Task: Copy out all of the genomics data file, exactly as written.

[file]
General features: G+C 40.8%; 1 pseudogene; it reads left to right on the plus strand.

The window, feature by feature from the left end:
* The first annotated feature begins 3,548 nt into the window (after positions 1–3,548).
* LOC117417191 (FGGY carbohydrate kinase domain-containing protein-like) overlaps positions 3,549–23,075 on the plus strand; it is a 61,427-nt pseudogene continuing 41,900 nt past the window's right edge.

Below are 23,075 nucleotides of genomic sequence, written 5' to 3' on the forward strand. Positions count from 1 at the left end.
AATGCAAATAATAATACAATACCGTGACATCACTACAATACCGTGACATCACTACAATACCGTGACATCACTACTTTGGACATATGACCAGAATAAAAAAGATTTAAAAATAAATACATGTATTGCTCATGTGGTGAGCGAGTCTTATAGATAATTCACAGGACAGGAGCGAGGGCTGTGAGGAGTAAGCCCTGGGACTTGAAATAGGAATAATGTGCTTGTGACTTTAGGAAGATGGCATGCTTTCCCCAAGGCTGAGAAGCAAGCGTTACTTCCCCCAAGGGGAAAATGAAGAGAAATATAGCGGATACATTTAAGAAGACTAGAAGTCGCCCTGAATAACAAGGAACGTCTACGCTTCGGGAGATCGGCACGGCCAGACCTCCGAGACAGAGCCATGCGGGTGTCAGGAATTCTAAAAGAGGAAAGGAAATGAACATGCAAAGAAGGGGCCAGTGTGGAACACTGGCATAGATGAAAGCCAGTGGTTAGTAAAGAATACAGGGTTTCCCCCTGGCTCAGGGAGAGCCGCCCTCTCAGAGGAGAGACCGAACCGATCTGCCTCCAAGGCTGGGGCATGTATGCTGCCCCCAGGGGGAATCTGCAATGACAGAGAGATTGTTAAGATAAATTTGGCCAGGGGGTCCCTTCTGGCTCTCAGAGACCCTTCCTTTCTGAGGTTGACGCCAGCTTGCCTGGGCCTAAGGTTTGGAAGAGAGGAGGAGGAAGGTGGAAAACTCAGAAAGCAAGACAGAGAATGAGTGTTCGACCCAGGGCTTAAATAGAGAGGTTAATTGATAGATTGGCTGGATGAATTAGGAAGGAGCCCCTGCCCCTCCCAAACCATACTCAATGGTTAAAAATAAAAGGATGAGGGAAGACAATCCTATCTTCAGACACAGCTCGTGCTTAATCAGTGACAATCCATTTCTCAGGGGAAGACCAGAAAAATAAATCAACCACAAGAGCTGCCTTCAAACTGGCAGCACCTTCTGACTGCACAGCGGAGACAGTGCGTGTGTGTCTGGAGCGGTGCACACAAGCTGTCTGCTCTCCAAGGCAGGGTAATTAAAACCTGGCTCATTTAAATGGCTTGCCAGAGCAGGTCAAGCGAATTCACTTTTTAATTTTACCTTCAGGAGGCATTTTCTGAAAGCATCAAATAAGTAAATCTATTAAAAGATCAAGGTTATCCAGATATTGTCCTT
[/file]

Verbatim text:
General features: G+C 40.8%; 1 pseudogene; it reads left to right on the plus strand.

The window, feature by feature from the left end:
* The first annotated feature begins 3,548 nt into the window (after positions 1–3,548).
* LOC117417191 (FGGY carbohydrate kinase domain-containing protein-like) overlaps positions 3,549–23,075 on the plus strand; it is a 61,427-nt pseudogene continuing 41,900 nt past the window's right edge.

Below are 23,075 nucleotides of genomic sequence, written 5' to 3' on the forward strand. Positions count from 1 at the left end.
AATGCAAATAATAATACAATACCGTGACATCACTACAATACCGTGACATCACTACAATACCGTGACATCACTACTTTGGACATATGACCAGAATAAAAAAGATTTAAAAATAAATACATGTATTGCTCATGTGGTGAGCGAGTCTTATAGATAATTCACAGGACAGGAGCGAGGGCTGTGAGGAGTAAGCCCTGGGACTTGAAATAGGAATAATGTGCTTGTGACTTTAGGAAGATGGCATGCTTTCCCCAAGGCTGAGAAGCAAGCGTTACTTCCCCCAAGGGGAAAATGAAGAGAAATATAGCGGATACATTTAAGAAGACTAGAAGTCGCCCTGAATAACAAGGAACGTCTACGCTTCGGGAGATCGGCACGGCCAGACCTCCGAGACAGAGCCATGCGGGTGTCAGGAATTCTAAAAGAGGAAAGGAAATGAACATGCAAAGAAGGGGCCAGTGTGGAACACTGGCATAGATGAAAGCCAGTGGTTAGTAAAGAATACAGGGTTTCCCCCTGGCTCAGGGAGAGCCGCCCTCTCAGAGGAGAGACCGAACCGATCTGCCTCCAAGGCTGGGGCATGTATGCTGCCCCCAGGGGGAATCTGCAATGACAGAGAGATTGTTAAGATAAATTTGGCCAGGGGGTCCCTTCTGGCTCTCAGAGACCCTTCCTTTCTGAGGTTGACGCCAGCTTGCCTGGGCCTAAGGTTTGGAAGAGAGGAGGAGGAAGGTGGAAAACTCAGAAAGCAAGACAGAGAATGAGTGTTCGACCCAGGGCTTAAATAGAGAGGTTAATTGATAGATTGGCTGGATGAATTAGGAAGGAGCCCCTGCCCCTCCCAAACCATACTCAATGGTTAAAAATAAAAGGATGAGGGAAGACAATCCTATCTTCAGACACAGCTCGTGCTTAATCAGTGACAATCCATTTCTCAGGGGAAGACCAGAAAAATAAATCAACCACAAGAGCTGCCTTCAAACTGGCAGCACCTTCTGACTGCACAGCGGAGACAGTGCGTGTGTGTCTGGAGCGGTGCACACAAGCTGTCTGCTCTCCAAGGCAGGGTAATTAAAACCTGGCTCATTTAAATGGCTTGCCAGAGCAGGTCAAGCGAATTCACTTTTTAATTTTACCTTCAGGAGGCATTTTCTGAAAGCATCAAATAAGTAAATCTATTAAAAGATCAAGGTTATCCAGATATTGTCCTT